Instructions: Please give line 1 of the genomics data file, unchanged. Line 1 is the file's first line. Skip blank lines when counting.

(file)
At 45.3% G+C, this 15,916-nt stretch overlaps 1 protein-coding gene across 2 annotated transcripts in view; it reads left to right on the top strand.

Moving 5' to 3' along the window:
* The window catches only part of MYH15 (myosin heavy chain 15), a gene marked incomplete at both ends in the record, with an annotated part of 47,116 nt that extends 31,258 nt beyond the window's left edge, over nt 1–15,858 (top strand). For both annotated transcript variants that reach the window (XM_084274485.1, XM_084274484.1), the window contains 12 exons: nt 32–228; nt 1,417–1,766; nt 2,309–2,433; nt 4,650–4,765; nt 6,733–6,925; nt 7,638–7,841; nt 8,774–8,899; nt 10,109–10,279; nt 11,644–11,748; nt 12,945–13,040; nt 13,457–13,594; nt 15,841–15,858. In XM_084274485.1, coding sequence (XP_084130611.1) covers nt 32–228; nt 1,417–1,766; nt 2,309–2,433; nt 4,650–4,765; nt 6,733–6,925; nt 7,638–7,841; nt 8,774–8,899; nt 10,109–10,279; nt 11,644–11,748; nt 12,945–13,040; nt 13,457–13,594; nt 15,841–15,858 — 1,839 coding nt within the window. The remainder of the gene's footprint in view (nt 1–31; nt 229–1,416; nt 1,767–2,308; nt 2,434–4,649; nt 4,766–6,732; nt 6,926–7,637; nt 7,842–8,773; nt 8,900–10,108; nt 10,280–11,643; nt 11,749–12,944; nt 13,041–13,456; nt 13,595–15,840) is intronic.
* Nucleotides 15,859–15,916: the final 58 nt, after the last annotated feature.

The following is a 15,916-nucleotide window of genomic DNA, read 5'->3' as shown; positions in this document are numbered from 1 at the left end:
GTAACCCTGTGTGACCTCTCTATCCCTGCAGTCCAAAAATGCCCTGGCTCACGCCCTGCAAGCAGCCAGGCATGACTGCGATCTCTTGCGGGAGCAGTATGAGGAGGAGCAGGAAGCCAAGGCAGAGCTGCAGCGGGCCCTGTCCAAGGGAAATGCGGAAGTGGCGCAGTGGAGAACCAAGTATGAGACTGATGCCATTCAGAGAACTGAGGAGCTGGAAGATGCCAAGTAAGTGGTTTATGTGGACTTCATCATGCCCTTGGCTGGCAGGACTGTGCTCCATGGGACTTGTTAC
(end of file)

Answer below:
At 45.3% G+C, this 15,916-nt stretch overlaps 1 protein-coding gene across 2 annotated transcripts in view; it reads left to right on the top strand.